TY - GEN

T1 - Approximate sparse recovery: optimizing time and measurements

AU - Gilbert, A. C

AU - Li, Y

AU - Porat, E

AU - Strauss, M. J

N1 - Place of conference:USA

PY - 2010

Y1 - 2010

N2 - A Euclidean approximate sparse recovery system consists of parameters $k,N$, an m-by-N measurement matrix, $\bm{\Phi}$, and a decoding algorithm, $\mathcal{D}$. Given a vector, ${\mathbf x}$, the system approximates ${\mathbf x}$ by $\widehat {\mathbf x}=\mathcal{D}(\bm{\Phi} {\mathbf x})$, which must satisfy $|\widehat {\mathbf x} - {\mathbf x}|_2\le C |{\mathbf x} - {\mathbf x}_k|_2$, where ${\mathbf x}_k$ denotes the optimal k-term approximation to ${\mathbf x}$. (The output $\widehat{\mathbf x}$ may have more than k terms.) For each vector ${\mathbf x}$, the system must succeed with probability at least 3/4. Among the goals in designing such systems are minimizing the number m of measurements and the runtime of the decoding algorithm, $\mathcal{D}$. In this paper, we give a system with $m=O(k \log(N/k))$ measurements—matching a lower bound, up to a constant factor—and decoding time $k\log^{O(1)} N$, matching a lower bound up to a polylog$(N)$ factor. We also consider the encode time (i.e., the time to multiply $\bm{\Phi}$ by x), the time to update measurements (i.e., the time to multiply $\bm{\Phi}$ by a 1-sparse x), and the robustness and stability of the algorithm (resilience to noise before and after the measurements). Our encode and update times are optimal up to $\log(k)$ factors. The columns of $\bm{\Phi}$ have at most $O(\log^2(k)\log(N/k))$ nonzeros, each of which can be found in constant time. Our full result, a fully polynomial randomized approximation scheme, is as follows. If ${\mathbf x}={\mathbf x}_k+\nu_1$, where $\nu_1$ and $\nu_2$ (below) are arbitrary vectors (regarded as noise), then setting $\widehat {\mathbf x} = \mathcal{D}(\Phi {\mathbf x} + \nu_2)$, and for properly normalized $\bm{\Phi}$, we get $\left|{\mathbf x} - \widehat {\mathbf x}\right|_2^2 \le (1+\epsilon)\left|\nu_1\right|_2^2 + \epsilon\left|\nu_2\right|_2^2$ using $O((k/\epsilon)\log(N/k))$ measurements and $(k/\epsilon)\log^{O(1)}(N)$ time for decoding.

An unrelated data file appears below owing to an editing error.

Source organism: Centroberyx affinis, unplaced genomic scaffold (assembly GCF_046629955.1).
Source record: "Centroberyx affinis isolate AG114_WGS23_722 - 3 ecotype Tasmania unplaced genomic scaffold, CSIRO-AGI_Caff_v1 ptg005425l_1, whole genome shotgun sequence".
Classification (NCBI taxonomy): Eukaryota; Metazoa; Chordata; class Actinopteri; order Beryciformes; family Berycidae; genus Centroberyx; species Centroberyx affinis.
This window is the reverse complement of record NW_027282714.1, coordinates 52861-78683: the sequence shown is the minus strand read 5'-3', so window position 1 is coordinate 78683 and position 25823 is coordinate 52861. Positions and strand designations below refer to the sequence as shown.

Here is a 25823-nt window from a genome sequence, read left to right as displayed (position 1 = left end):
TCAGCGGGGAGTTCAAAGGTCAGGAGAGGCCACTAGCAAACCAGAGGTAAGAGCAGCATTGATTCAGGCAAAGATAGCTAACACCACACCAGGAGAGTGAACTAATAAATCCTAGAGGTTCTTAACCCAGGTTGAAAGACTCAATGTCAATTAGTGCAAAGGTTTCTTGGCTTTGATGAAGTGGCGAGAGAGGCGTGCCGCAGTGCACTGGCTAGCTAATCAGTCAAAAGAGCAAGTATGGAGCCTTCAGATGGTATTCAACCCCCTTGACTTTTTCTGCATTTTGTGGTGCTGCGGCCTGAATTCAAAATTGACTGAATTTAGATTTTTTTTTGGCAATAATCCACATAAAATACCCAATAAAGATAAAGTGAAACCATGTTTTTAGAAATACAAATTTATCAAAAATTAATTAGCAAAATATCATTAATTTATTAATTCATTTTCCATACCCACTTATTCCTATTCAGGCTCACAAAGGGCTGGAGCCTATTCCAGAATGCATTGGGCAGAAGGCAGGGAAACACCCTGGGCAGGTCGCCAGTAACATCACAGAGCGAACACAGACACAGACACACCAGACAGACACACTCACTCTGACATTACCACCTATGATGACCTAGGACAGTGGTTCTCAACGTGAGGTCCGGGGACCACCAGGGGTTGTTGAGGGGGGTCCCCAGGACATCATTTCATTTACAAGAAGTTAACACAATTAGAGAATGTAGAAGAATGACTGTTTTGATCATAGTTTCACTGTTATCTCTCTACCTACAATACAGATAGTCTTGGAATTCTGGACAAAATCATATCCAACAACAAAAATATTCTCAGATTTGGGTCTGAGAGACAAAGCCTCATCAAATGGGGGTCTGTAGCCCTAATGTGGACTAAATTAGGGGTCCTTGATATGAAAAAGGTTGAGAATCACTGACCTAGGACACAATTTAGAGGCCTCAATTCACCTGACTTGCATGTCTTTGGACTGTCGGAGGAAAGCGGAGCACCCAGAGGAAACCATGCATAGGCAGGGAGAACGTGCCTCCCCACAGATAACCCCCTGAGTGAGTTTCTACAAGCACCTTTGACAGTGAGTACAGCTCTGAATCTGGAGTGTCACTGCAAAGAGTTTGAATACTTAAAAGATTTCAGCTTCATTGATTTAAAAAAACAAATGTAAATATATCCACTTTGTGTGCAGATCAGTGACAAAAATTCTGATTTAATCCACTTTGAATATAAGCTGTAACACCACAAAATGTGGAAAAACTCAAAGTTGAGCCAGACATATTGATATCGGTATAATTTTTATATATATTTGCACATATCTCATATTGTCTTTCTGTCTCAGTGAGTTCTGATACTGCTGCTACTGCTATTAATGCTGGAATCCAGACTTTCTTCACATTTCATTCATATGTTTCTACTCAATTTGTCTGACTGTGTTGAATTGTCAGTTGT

AB - A Euclidean approximate sparse recovery system consists of parameters $k,N$, an m-by-N measurement matrix, $\bm{\Phi}$, and a decoding algorithm, $\mathcal{D}$. Given a vector, ${\mathbf x}$, the system approximates ${\mathbf x}$ by $\widehat {\mathbf x}=\mathcal{D}(\bm{\Phi} {\mathbf x})$, which must satisfy $|\widehat {\mathbf x} - {\mathbf x}|_2\le C |{\mathbf x} - {\mathbf x}_k|_2$, where ${\mathbf x}_k$ denotes the optimal k-term approximation to ${\mathbf x}$. (The output $\widehat{\mathbf x}$ may have more than k terms.) For each vector ${\mathbf x}$, the system must succeed with probability at least 3/4. Among the goals in designing such systems are minimizing the number m of measurements and the runtime of the decoding algorithm, $\mathcal{D}$. In this paper, we give a system with $m=O(k \log(N/k))$ measurements—matching a lower bound, up to a constant factor—and decoding time $k\log^{O(1)} N$, matching a lower bound up to a polylog$(N)$ factor. We also consider the encode time (i.e., the time to multiply $\bm{\Phi}$ by x), the time to update measurements (i.e., the time to multiply $\bm{\Phi}$ by a 1-sparse x), and the robustness and stability of the algorithm (resilience to noise before and after the measurements). Our encode and update times are optimal up to $\log(k)$ factors. The columns of $\bm{\Phi}$ have at most $O(\log^2(k)\log(N/k))$ nonzeros, each of which can be found in constant time. Our full result, a fully polynomial randomized approximation scheme, is as follows. If ${\mathbf x}={\mathbf x}_k+\nu_1$, where $\nu_1$ and $\nu_2$ (below) are arbitrary vectors (regarded as noise), then setting $\widehat {\mathbf x} = \mathcal{D}(\Phi {\mathbf x} + \nu_2)$, and for properly normalized $\bm{\Phi}$, we get $\left|{\mathbf x} - \widehat {\mathbf x}\right|_2^2 \le (1+\epsilon)\left|\nu_1\right|_2^2 + \epsilon\left|\nu_2\right|_2^2$ using $O((k/\epsilon)\log(N/k))$ measurements and $(k/\epsilon)\log^{O(1)}(N)$ time for decoding.

UR - https://scholar.google.co.il/scholar?q=Anna+C.+Gilbert%2C+Yi+Li%2C+Ely+Porat%2C+Martin+J.+Strauss%3A+Approximate+sparse+recovery%3A+optimizing+time+and+measurements&btnG=&hl=en&as_sdt=0%2C5

M3 - Conference contribution

BT - STOC 2010

ER -